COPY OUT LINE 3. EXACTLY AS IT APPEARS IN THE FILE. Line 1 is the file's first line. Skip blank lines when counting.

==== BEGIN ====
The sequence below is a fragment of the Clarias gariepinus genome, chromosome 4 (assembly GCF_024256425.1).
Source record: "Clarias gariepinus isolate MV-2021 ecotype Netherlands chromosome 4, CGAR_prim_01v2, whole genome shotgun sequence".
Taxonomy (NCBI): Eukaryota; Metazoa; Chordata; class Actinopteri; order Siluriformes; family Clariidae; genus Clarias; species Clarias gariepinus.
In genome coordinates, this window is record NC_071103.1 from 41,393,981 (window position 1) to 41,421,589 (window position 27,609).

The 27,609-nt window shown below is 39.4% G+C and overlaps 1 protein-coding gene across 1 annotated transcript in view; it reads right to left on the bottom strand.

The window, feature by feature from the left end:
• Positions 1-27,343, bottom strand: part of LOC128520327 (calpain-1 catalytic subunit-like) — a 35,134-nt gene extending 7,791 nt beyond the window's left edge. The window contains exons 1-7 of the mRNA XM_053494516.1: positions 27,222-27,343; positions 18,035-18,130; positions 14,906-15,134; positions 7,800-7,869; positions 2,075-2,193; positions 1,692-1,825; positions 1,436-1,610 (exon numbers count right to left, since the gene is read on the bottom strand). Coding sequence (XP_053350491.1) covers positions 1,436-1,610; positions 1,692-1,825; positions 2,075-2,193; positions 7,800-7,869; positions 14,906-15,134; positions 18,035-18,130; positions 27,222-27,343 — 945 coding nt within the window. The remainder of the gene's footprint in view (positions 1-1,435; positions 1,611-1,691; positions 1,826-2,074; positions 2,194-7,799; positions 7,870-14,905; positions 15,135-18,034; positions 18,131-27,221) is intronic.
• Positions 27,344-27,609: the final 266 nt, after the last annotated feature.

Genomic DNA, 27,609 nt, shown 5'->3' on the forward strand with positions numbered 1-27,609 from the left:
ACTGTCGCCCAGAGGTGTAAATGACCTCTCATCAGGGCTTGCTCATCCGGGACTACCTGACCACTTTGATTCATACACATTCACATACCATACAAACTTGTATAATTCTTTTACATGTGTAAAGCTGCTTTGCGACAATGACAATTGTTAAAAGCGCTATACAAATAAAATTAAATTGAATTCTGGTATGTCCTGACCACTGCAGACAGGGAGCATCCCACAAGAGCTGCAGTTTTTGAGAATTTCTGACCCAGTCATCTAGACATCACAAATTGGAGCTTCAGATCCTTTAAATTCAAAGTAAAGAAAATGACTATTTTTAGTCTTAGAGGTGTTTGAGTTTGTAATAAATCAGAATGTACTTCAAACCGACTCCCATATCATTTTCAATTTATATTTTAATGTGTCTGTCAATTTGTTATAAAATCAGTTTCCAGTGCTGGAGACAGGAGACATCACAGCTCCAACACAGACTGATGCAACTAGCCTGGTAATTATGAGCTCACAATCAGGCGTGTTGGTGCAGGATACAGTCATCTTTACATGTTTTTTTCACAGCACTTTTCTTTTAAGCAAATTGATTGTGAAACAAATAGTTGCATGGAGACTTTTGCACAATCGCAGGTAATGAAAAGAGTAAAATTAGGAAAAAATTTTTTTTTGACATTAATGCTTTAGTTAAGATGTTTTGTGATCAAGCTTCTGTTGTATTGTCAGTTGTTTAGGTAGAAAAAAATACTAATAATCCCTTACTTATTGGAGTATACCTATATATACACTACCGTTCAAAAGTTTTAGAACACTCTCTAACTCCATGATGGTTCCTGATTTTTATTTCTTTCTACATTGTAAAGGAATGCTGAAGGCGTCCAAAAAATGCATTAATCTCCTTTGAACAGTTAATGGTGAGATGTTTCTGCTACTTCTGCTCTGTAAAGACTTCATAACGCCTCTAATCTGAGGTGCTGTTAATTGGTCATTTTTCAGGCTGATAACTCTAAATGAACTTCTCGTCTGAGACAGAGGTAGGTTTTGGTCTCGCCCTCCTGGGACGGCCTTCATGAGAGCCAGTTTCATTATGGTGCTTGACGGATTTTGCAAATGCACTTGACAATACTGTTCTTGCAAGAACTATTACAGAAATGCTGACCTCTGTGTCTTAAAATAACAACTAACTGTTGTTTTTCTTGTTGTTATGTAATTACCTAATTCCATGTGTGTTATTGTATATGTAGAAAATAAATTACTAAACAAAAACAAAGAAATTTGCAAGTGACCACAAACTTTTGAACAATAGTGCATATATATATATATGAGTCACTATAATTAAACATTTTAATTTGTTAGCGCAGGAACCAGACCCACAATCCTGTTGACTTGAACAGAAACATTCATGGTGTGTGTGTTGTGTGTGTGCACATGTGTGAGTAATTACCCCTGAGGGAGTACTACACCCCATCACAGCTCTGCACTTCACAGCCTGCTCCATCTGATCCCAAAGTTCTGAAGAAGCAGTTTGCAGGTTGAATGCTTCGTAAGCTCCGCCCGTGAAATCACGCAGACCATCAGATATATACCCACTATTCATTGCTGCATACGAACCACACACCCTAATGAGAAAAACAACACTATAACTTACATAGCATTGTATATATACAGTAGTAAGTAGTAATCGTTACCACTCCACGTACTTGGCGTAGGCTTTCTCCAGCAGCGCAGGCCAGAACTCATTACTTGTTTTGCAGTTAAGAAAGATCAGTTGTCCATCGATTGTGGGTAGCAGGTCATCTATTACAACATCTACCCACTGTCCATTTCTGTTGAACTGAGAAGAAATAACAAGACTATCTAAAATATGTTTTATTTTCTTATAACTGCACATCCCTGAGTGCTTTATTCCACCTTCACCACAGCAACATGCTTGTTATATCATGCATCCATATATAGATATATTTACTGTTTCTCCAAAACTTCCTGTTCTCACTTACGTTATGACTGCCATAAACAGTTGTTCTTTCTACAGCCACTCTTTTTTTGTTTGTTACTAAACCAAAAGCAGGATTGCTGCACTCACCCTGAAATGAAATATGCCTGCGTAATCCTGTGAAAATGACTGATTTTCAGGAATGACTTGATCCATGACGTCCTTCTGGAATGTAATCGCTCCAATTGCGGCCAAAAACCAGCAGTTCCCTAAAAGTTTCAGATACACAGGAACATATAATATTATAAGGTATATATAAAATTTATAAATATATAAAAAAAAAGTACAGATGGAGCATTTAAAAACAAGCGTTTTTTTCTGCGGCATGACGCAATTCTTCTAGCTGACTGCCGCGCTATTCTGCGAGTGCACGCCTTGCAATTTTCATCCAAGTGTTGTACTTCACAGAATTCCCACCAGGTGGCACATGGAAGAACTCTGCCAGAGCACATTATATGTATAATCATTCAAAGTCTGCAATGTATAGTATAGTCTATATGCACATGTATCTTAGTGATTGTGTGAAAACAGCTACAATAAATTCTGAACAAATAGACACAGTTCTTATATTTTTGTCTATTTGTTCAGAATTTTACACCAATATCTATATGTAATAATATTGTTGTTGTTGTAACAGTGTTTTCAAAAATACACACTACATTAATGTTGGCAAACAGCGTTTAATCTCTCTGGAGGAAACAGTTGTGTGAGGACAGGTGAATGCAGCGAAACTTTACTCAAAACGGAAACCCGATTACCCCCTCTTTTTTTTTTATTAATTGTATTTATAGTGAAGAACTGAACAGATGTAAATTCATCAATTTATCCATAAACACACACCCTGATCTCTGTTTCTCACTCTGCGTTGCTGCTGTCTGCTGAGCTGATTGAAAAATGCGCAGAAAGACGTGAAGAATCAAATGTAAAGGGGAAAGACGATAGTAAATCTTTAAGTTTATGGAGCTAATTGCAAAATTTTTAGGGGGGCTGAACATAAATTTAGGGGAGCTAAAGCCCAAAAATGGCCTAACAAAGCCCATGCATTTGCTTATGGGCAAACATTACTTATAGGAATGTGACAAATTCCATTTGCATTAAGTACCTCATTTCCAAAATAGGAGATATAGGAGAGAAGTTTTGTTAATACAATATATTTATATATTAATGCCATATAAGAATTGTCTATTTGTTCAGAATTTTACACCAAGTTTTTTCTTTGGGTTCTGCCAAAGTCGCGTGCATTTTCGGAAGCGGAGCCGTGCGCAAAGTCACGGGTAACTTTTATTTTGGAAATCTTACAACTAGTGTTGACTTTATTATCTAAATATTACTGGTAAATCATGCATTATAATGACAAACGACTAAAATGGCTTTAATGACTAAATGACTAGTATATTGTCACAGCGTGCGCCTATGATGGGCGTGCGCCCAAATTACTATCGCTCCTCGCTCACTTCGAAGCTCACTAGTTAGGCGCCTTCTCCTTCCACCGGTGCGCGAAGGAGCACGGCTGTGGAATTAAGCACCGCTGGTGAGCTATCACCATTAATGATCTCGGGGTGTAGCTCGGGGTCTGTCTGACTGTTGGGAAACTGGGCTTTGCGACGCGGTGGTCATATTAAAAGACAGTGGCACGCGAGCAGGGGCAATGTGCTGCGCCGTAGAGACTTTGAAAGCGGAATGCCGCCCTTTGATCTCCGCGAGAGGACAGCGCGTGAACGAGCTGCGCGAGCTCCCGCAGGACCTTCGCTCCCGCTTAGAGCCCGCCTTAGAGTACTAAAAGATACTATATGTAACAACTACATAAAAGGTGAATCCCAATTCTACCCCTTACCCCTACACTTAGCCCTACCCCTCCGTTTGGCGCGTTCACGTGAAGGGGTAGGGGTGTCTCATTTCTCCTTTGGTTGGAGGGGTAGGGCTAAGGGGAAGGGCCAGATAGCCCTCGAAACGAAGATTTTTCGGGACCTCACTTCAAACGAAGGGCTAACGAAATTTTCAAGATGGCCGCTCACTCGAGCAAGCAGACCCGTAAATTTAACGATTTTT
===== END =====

Taxonomy (NCBI): Eukaryota; Metazoa; Chordata; class Actinopteri; order Siluriformes; family Clariidae; genus Clarias; species Clarias gariepinus.